Vatican Fraudulently Alters Testimony
The headline from RNS concerning a story released by the Associated Press: “Vatican doctors photo of Benedict’s praise for Francis.” Of late, Pope Francis has been getting attacked from all sides. Much of the criticism involves the Church’s child abuse crisis, but other matters, like his failure to mention the Rohingya genocide when meeting with Myanmar’s leaders, have also sparked criticism. Furthermore, a group of cardinals has openly questioned his major theological pronouncement, the Joy of Love (Amoris Laetitia).
The Vatican recently tried to defend the pope’s theology. Rather than answer the questions raised by conservative cardinals, the Vatican asked Pope Benedict, still a favorite of the conservatives, to write a letter praising a new collection of Francis’ theological works. Pope Benedict grudgingly agreed. The Vatican’s chief of communications, Monsignor Dario Vigano, then used this letter “to rebut critics of Francis who question his theological and philosophical heft.” Vigano distributed large copies of a photograph of the letter.
But Pope Benedict, who considers himself a scholar, was unwilling to compromise his integrity for the sake of Pope Francis. While his letter attacked the “foolish prejudice” of some of Pope Francis’ critics, and stressed “the interior continuity” between Pope Francis’ doctrines and his own, his endorsement was at best luke-warm. As the Associated Press noted, “the two final lines of the first page [said] … that he didn’t actually read the books in question.”
Faced with this disturbing testimony, the Vatican simply rendered those two lines illegible by digitally blurring them. As RNS points out, this violates ethical standards, which prohibit the manipulation of photos: “ ‘No element should be digitally added to or subtracted from any photograph,’ read the AP norms, which are considered to be the industry standard.” According to the spirit of the law, this is fraud.
What did Pope Benedict Really say about Pope Francis?
Benedict wrote a two page letter. The Vatican photograph hid the second page: “the entire second page of the letter is covered in the photo by a stack of books, with just Benedict’s tiny signature showing, to prove its authenticity.” This was no accidental omission.
While the Vatican “suggested that Benedict had read the volume, agreed with it and given it his full endorsement and assessment,” in fact Pope Benedict said “he cannot contribute a theological assessment of Francis as requested by Vigano because he has other projects to do.” The Vatican initially refused to release the complete text of Pope Benedict’s letters.
But a follow-up report by the AP says that “A Twitter hashtag #releasetheletter went viral among Catholic conservatives as the scandal widened…. The Secretariat for Communication, in particular, was accused of spreading ‘fake news.’” Apparently, copies of the letter had been leaked, and the Vatican could no longer issue denials and misrepresentations. They reluctantly released the text.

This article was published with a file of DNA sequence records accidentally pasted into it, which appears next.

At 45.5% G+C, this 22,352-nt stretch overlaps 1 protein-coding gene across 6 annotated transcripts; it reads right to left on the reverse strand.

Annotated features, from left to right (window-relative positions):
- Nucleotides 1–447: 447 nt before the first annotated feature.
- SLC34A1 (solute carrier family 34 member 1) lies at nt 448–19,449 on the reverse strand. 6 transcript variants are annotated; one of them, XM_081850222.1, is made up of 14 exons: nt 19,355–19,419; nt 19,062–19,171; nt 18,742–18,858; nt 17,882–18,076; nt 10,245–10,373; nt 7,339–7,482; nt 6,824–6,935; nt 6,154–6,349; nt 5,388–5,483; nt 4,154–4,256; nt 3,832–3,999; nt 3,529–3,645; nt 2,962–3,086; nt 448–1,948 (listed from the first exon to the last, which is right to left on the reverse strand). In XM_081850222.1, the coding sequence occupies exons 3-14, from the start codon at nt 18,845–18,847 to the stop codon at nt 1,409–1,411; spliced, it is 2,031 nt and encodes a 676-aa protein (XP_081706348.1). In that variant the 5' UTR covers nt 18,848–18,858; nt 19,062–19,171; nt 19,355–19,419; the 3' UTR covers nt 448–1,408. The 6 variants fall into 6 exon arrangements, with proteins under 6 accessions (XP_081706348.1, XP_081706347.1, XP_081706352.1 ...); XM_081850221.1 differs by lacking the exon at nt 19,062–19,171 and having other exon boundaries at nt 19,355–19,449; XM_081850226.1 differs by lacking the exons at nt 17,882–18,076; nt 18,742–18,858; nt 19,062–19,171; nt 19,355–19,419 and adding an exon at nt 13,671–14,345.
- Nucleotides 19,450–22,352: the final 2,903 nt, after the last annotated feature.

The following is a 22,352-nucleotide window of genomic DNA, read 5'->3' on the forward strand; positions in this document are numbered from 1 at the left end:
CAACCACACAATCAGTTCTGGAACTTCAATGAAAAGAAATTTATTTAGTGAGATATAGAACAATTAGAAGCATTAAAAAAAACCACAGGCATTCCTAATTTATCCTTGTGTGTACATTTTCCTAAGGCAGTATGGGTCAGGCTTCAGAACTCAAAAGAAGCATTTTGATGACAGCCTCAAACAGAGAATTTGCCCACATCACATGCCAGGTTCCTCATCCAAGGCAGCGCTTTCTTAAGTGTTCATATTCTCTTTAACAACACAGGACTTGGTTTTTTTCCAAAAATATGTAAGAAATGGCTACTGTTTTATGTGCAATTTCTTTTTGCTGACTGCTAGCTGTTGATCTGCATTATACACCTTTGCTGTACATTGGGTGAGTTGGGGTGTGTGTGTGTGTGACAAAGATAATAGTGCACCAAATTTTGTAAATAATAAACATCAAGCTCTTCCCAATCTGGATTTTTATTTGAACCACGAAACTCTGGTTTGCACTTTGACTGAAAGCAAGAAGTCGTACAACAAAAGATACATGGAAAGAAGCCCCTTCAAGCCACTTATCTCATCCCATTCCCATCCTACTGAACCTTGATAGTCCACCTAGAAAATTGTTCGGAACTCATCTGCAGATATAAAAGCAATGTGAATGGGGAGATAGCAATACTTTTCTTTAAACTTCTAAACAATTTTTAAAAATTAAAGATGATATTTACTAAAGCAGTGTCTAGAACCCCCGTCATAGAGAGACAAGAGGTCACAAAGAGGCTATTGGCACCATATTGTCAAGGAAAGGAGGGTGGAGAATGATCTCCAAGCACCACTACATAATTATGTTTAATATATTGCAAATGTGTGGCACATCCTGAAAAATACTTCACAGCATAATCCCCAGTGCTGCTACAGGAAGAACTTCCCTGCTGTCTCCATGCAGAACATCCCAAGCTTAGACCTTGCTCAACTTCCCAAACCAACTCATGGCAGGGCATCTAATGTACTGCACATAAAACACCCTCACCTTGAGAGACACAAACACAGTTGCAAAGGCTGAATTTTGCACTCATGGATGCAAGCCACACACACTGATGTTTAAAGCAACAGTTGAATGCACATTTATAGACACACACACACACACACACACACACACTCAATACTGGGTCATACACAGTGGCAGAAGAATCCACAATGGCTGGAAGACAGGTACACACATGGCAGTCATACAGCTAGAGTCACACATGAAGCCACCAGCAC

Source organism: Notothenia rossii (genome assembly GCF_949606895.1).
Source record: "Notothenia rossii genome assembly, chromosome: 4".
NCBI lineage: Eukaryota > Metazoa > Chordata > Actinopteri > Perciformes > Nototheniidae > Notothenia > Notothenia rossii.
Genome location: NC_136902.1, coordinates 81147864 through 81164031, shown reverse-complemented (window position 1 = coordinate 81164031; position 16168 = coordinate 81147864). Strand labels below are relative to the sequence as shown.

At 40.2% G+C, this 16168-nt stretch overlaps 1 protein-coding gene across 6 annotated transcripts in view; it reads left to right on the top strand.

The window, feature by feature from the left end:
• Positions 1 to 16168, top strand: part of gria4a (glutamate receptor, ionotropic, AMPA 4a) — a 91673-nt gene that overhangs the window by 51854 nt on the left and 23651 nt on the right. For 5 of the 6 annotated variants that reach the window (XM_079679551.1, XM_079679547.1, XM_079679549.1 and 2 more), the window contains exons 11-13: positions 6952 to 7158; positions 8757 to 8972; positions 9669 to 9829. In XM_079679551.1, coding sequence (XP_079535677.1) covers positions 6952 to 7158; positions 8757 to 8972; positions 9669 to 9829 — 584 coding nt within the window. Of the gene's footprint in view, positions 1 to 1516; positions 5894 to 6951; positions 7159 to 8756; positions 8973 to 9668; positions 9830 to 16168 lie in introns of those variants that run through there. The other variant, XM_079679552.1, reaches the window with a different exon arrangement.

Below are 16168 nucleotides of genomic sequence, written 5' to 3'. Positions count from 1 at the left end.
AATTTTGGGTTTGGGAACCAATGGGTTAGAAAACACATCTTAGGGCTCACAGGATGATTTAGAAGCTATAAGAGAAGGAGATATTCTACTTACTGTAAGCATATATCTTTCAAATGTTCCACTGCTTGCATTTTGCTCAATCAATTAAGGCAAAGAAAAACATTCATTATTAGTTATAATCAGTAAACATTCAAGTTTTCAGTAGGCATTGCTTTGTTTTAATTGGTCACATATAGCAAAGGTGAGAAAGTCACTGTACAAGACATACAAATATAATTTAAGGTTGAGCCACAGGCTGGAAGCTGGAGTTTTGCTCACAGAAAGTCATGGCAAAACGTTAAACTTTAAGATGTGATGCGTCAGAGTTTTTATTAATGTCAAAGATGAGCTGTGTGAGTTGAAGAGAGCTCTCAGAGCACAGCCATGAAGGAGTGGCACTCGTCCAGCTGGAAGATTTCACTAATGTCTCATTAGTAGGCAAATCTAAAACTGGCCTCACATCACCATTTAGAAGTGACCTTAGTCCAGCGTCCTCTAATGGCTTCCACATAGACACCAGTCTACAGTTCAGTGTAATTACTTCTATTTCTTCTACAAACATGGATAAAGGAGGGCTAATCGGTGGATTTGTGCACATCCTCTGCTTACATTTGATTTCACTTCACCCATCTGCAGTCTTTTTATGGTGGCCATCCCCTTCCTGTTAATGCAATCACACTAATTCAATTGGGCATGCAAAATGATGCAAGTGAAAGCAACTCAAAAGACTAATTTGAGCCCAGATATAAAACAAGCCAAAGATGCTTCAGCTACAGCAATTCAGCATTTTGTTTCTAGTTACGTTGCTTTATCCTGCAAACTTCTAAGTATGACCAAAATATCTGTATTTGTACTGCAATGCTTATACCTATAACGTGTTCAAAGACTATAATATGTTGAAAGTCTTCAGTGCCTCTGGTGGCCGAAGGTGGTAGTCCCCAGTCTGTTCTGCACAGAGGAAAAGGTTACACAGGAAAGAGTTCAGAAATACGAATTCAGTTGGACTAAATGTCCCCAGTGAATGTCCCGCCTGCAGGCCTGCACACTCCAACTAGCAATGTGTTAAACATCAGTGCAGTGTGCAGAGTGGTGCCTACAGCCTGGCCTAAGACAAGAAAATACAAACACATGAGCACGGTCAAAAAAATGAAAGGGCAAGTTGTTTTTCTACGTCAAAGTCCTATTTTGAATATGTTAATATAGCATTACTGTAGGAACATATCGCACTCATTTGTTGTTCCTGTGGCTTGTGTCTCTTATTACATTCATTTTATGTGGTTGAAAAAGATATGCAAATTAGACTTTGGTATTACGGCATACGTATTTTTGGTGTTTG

It turns out that Pope Benedict was actually critical of Pope Francis’ theological works. NCR had more complete coverage (here):
At the end of the letter, previously withheld from the media, the retired pope says he wants to note his "surprise" that one of 11 volumes in "The Theology of Pope Francis" series had been authored by noted German theologian Fr. Peter Hünermann.
Benedict claims that during his 2005-13 papacy Hünermann "led anti-papal initiatives." He also says criticisms the theologian made of Pope John Paul II's 1993 encyclical Veritatis Splendor "attacked in a virulent way the magisterial authority of the Pope especially on questions of moral theology."
It turns out that some of Pope Francis’ theology was actually written by one of Benedict’s enemies. The Vatican added insult to injury by asking Pope Benedict to endorse it. This was more than Benedict could tolerate, and he counter-attacked.
The Vatican’s Secretariat for Communication originally said they suppressed Pope Benedict’s response for reasons of “confidentiality and not by any intent of censorship.” This is obviously yet another lie.
This is a relatively small matter. The vast majority of Catholics neither know nor care much about Pope Francis’ theology. But it illustrative. The Vatican did far worse in covering up Church crimes involving the sexual abuse of children. The major difference is that no group in the Church hierarchy opposed it. Legal authorities had to struggle to pry some of the facts out.
This is part of ancient Church tradition. Some time after the death of Emperor Constantine, the pope forged the "Donation of Constantine," which claimed that the emperor bequeathed much of the Empire to the papacy, much as he had done during his lifetime. This was perhaps the single greatest act of fraud in history. However, it was done incompetently, and the forgery became apparent. But larceny and disdain for the truth are very ancient Church traditions, and the Church is a great upholder of tradition.